The controversial development by Mystic Lands Development will have 47 homes on a 35-acre tract spanning more than 1.5 miles of the Nantahala River. River outfitters and paddlers have been at odds with the development, however, claiming it will alter the character of the close-knit outdoor community and destroy the natural setting that defines the Nantahala Gorge.
Mystic Lands Development has plans to build a new foot bridge from their development along the shore to an island in the middle of the Nantahala River where they are building an open-air pavilion for the development. The new bridge would replace an old one that has been in existence for years. It’s been there so long, in fact, Laurie Ashbourne, marketing director for Mystic Lands Development, described it as “dilapidated.”
The old bridge broke during a storm in February, slipping to within a few inches of the river’s surface. They hoisted the bridge back up as much as they could, but it still only had about a foot of clearance underneath.
“It was in complete disrepair and unsafe. Nobody could go under it,” Ashbourne said.
Some rafters had to find that out the hard way. Approaching the island, paddlers and rafters have to choose which side to go around. A group that had rented a raft from the Nantahala Outdoor Center a few weeks ago picked the wrong side and got surprised by the low bridge.
“They wedged the raft under the bridge and it had to be deflated to get it out,” said Cathy Kennedy, Nantahala River guided trips manager with NOC.
Ken Kastorff, owner of Endless River Adventures, said it was negligent of Mystic Lands to leave a bridge up that rafters clearly can’t fit under. He sent an email out to all the outfitters in the Gorge Association to let them know of the condition. Similar warning messages have been posted on boatertalk.com under a post titled “Strainer on the Nantahala.” A paddler on the forum described his surprise at rounding a bend to find a low-slung bridge just 50 feet ahead.
“Both of us were able to catch small eddies and not wash into it, but it could have been bad if we hadn’t. I have a concern for other boaters’ safety, especially since this river sees a higher percentage of less experienced paddlers,” the boater wrote.
Ashbourne said they initially put yellow caution tape across the river to warn rafters of the low bridge and not to take that channel, but someone came along and took it down. Following complaints, Mystic Lands put a more official looking warning sign on a cable across the river.
Given the collapsed bridge, Mystic Lands accelerated plans for the new bridge to get the old one off the river, Ashbourne said.
“We wanted to have the new one done before the rafting season started,” Ashbourne said.
Not so fast
When Swain County building inspector Ervin Winchester heard about a new bridge being constructed over the river, he made Mystic Lands stop. Mystic Lands had not gotten any permits to build a new bridge over the river. Mystic Lands had already poured the footers for the new bridge when they were made to stop.
“This to me is a classic example of them doing whatever they want to,” said Kastorff. “If I were building a bridge I would probably contact someone and see what I needed to do.”
Ashbourne said the contractor building the bridge was supposed to be responsible for finding out what kinds of permits were needed. No one ever contacted the county, however. The contractor told Winchester he thought the developer had taken care of it.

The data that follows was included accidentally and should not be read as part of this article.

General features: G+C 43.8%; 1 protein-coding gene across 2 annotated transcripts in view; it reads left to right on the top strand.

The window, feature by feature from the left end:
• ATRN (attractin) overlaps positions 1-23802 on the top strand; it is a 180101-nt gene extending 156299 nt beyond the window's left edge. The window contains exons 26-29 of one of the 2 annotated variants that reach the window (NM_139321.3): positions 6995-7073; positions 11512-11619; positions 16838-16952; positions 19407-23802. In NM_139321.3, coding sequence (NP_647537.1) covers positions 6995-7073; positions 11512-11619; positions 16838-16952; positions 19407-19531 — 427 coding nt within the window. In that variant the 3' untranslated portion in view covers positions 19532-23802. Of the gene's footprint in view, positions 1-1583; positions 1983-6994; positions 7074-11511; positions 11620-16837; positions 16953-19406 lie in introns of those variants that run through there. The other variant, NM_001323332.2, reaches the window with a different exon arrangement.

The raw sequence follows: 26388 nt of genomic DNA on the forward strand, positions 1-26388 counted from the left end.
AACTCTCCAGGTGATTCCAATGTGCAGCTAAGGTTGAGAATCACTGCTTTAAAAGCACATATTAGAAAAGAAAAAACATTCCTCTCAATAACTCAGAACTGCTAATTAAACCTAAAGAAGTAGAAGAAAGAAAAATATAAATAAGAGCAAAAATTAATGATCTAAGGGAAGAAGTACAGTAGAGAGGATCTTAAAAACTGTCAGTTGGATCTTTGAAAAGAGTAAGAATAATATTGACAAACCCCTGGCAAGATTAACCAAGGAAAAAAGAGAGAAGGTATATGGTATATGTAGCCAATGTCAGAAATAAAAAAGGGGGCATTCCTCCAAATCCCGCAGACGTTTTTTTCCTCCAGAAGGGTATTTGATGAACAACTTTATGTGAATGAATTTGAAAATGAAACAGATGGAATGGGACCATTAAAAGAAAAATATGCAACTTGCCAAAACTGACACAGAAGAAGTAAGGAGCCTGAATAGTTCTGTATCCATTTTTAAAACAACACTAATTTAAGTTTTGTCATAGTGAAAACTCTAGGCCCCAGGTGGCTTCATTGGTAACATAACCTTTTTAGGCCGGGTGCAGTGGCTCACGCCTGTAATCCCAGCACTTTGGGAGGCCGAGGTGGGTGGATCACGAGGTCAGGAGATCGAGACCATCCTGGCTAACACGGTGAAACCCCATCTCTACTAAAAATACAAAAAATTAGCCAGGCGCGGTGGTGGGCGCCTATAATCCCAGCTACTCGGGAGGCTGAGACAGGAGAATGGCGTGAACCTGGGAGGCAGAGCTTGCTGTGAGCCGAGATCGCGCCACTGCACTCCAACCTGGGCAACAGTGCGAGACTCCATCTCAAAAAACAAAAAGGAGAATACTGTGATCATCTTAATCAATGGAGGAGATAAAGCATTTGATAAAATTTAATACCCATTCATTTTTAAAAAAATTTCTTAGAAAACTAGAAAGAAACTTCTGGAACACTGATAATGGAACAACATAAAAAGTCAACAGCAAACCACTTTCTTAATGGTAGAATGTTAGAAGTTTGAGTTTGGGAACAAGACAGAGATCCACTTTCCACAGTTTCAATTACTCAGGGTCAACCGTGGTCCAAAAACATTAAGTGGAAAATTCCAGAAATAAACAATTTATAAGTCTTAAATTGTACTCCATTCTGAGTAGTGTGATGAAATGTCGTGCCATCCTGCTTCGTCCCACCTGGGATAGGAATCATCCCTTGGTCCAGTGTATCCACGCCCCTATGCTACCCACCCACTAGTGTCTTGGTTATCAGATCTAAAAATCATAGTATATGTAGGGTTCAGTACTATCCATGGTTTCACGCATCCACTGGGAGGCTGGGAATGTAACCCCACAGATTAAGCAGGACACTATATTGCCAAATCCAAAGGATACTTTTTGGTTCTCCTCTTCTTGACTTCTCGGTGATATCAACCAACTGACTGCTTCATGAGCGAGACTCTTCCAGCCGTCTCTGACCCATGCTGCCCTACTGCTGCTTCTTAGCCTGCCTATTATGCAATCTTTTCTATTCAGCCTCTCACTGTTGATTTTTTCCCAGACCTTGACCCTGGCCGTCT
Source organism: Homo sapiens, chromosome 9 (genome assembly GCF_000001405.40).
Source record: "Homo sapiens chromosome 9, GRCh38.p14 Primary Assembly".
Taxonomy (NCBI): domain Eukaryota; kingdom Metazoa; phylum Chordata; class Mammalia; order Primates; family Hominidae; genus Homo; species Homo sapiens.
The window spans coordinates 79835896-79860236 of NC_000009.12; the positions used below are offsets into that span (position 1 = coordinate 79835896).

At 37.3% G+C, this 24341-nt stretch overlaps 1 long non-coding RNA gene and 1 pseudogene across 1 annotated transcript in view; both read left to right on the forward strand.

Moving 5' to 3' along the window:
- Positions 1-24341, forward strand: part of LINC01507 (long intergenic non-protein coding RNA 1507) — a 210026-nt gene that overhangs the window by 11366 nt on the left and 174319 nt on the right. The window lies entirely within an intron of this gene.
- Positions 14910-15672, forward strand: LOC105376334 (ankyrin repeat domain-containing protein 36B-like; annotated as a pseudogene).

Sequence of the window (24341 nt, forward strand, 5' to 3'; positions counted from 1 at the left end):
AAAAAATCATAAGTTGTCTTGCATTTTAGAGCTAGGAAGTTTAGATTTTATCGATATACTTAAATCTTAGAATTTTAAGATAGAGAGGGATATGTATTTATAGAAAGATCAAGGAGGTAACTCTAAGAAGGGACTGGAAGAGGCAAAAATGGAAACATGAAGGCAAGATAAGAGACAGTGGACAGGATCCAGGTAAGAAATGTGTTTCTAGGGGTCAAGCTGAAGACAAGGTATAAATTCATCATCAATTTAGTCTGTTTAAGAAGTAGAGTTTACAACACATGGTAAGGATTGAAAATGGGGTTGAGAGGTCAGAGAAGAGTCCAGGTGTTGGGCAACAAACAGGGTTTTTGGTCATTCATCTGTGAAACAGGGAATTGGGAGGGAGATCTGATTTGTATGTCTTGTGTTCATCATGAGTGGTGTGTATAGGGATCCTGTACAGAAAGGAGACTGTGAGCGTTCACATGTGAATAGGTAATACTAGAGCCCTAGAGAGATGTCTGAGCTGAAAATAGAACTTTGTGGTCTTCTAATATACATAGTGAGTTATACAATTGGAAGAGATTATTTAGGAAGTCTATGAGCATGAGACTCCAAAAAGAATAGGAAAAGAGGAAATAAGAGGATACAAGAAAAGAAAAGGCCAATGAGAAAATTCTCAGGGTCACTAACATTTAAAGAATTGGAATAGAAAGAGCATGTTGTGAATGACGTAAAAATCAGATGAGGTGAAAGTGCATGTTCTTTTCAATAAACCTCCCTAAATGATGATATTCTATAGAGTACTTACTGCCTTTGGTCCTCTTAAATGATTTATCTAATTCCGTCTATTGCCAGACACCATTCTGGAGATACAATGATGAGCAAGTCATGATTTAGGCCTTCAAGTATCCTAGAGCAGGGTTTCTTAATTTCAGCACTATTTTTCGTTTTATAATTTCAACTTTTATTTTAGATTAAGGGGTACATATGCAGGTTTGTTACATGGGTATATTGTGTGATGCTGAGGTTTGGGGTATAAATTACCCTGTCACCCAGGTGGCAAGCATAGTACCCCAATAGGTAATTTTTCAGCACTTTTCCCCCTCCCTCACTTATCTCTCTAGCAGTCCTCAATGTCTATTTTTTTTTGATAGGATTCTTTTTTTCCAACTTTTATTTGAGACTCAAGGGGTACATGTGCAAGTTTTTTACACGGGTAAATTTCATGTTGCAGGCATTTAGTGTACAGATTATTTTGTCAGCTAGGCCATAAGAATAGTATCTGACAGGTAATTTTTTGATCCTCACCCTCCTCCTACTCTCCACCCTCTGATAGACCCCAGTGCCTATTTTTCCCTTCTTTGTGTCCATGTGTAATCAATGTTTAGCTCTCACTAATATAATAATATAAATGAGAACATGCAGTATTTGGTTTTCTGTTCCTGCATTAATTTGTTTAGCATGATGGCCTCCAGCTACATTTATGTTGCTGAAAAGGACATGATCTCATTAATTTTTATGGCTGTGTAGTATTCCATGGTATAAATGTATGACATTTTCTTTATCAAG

Although the county doesn’t specifically regulate bridges, Winchester figured there must be somebody that did. He told Mystic River they needed to contact several different government agencies — from the Army Corps of Engineers to the Division of Water Quality — and find out what kinds of permits they needed.
That permit, it turns out, must come from the Tennessee Valley Authority. TVA manages Fontana Lake, and its jurisdiction includes major waterways flowing into the lake. TVA permits everything that goes on in the flood plain in its jurisdiction — from boat docks to culverts to bridges to excavation.
TVA received a footbridge application from Mystic Lands on Monday, April 30. Ashbourne hopes the permit will be approved soon — this week in fact.
“It is just a technicality,” Ashbourne said.
It will be little more involved than that, however.
Gil Francis, TVA spokesperson, said the permit won’t be approved this week. For starters, Mystic Lands has to submit drawings of the proposed bridge as an addendum to its application. TVA will also make a site visit.
“Someone will go out to the site. They will look at what is being done. They will review the plans. They will look to see if there are any environmental issues. Are there threatened or endangered species on the water or on the land? Are there archaeological issues?” Francis said of the process.
Ashbourne said once the permit is approved, it will only be a matter of days before the new bridge is up and the old one comes down. But NOC’s Kennedy said the old bridge that is obstructing the river is a hazard and should come down in the meantime.
The new bridge will have five feet of clearance above the high water mark, Ashbourne said. That’s compared to only two to three feet of clearance with the old bridge, before it broke and slipped that is.
“You won’t have to duck to go under it,” Ashbourne said.
The new bridge will also be more attractive. It will have an arch to it compared to the old bridge, which had a completely flat span.
The development is offering potential buyers a coveted location along the Nantahala River where most land is owned by the national forest. During an aggressive marketing campaign in summer 2005, 32 lots sold in a matter of weeks. The lots — averaging just one-third of an acre — sold for between $225,00 and $375,000, according to Swain County property transactions. The remaining 15 lots will be offered for sale later this year.